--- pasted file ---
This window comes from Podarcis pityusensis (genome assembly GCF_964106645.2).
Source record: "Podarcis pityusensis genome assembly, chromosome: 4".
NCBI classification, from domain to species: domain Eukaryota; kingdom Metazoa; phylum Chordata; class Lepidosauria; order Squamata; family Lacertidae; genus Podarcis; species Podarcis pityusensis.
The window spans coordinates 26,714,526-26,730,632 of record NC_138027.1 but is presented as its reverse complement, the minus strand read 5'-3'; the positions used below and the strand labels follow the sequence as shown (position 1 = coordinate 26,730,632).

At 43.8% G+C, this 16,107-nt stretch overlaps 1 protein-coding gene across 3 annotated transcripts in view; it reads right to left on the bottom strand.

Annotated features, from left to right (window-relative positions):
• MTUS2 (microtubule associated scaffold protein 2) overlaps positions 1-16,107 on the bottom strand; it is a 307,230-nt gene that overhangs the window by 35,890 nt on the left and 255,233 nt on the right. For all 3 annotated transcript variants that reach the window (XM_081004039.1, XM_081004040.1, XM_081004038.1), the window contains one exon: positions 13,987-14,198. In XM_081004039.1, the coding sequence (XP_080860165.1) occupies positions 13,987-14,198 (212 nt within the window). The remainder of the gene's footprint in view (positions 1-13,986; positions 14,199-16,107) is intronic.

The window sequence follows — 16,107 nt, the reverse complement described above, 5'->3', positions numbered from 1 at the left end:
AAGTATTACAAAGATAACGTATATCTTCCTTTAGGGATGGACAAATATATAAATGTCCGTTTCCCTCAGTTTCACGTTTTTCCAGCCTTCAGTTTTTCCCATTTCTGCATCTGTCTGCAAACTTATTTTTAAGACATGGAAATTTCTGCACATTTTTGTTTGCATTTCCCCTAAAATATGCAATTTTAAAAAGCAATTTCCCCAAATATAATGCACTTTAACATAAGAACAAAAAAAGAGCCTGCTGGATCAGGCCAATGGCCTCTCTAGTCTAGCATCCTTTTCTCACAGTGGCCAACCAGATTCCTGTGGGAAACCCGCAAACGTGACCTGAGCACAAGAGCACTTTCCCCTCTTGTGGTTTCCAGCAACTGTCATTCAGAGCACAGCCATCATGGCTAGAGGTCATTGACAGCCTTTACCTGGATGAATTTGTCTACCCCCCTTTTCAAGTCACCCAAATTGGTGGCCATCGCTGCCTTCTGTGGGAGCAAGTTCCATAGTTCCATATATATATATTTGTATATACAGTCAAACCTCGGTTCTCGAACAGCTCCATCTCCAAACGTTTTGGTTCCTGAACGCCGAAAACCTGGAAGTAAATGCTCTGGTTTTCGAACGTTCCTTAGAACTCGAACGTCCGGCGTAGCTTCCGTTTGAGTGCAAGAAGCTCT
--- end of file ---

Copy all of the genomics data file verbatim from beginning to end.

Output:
This window comes from Podarcis pityusensis (genome assembly GCF_964106645.2).
Source record: "Podarcis pityusensis genome assembly, chromosome: 4".
NCBI classification, from domain to species: domain Eukaryota; kingdom Metazoa; phylum Chordata; class Lepidosauria; order Squamata; family Lacertidae; genus Podarcis; species Podarcis pityusensis.
The window spans coordinates 26,714,526-26,730,632 of record NC_138027.1 but is presented as its reverse complement, the minus strand read 5'-3'; the positions used below and the strand labels follow the sequence as shown (position 1 = coordinate 26,730,632).

At 43.8% G+C, this 16,107-nt stretch overlaps 1 protein-coding gene across 3 annotated transcripts in view; it reads right to left on the bottom strand.

Annotated features, from left to right (window-relative positions):
• MTUS2 (microtubule associated scaffold protein 2) overlaps positions 1-16,107 on the bottom strand; it is a 307,230-nt gene that overhangs the window by 35,890 nt on the left and 255,233 nt on the right. For all 3 annotated transcript variants that reach the window (XM_081004039.1, XM_081004040.1, XM_081004038.1), the window contains one exon: positions 13,987-14,198. In XM_081004039.1, the coding sequence (XP_080860165.1) occupies positions 13,987-14,198 (212 nt within the window). The remainder of the gene's footprint in view (positions 1-13,986; positions 14,199-16,107) is intronic.

The window sequence follows — 16,107 nt, the reverse complement described above, 5'->3', positions numbered from 1 at the left end:
AAGTATTACAAAGATAACGTATATCTTCCTTTAGGGATGGACAAATATATAAATGTCCGTTTCCCTCAGTTTCACGTTTTTCCAGCCTTCAGTTTTTCCCATTTCTGCATCTGTCTGCAAACTTATTTTTAAGACATGGAAATTTCTGCACATTTTTGTTTGCATTTCCCCTAAAATATGCAATTTTAAAAAGCAATTTCCCCAAATATAATGCACTTTAACATAAGAACAAAAAAAGAGCCTGCTGGATCAGGCCAATGGCCTCTCTAGTCTAGCATCCTTTTCTCACAGTGGCCAACCAGATTCCTGTGGGAAACCCGCAAACGTGACCTGAGCACAAGAGCACTTTCCCCTCTTGTGGTTTCCAGCAACTGTCATTCAGAGCACAGCCATCATGGCTAGAGGTCATTGACAGCCTTTACCTGGATGAATTTGTCTACCCCCCTTTTCAAGTCACCCAAATTGGTGGCCATCGCTGCCTTCTGTGGGAGCAAGTTCCATAGTTCCATATATATATATTTGTATATACAGTCAAACCTCGGTTCTCGAACAGCTCCATCTCCAAACGTTTTGGTTCCTGAACGCCGAAAACCTGGAAGTAAATGCTCTGGTTTTCGAACGTTCCTTAGAACTCGAACGTCCGGCGTAGCTTCCGTTTGAGTGCAAGAAGCTCT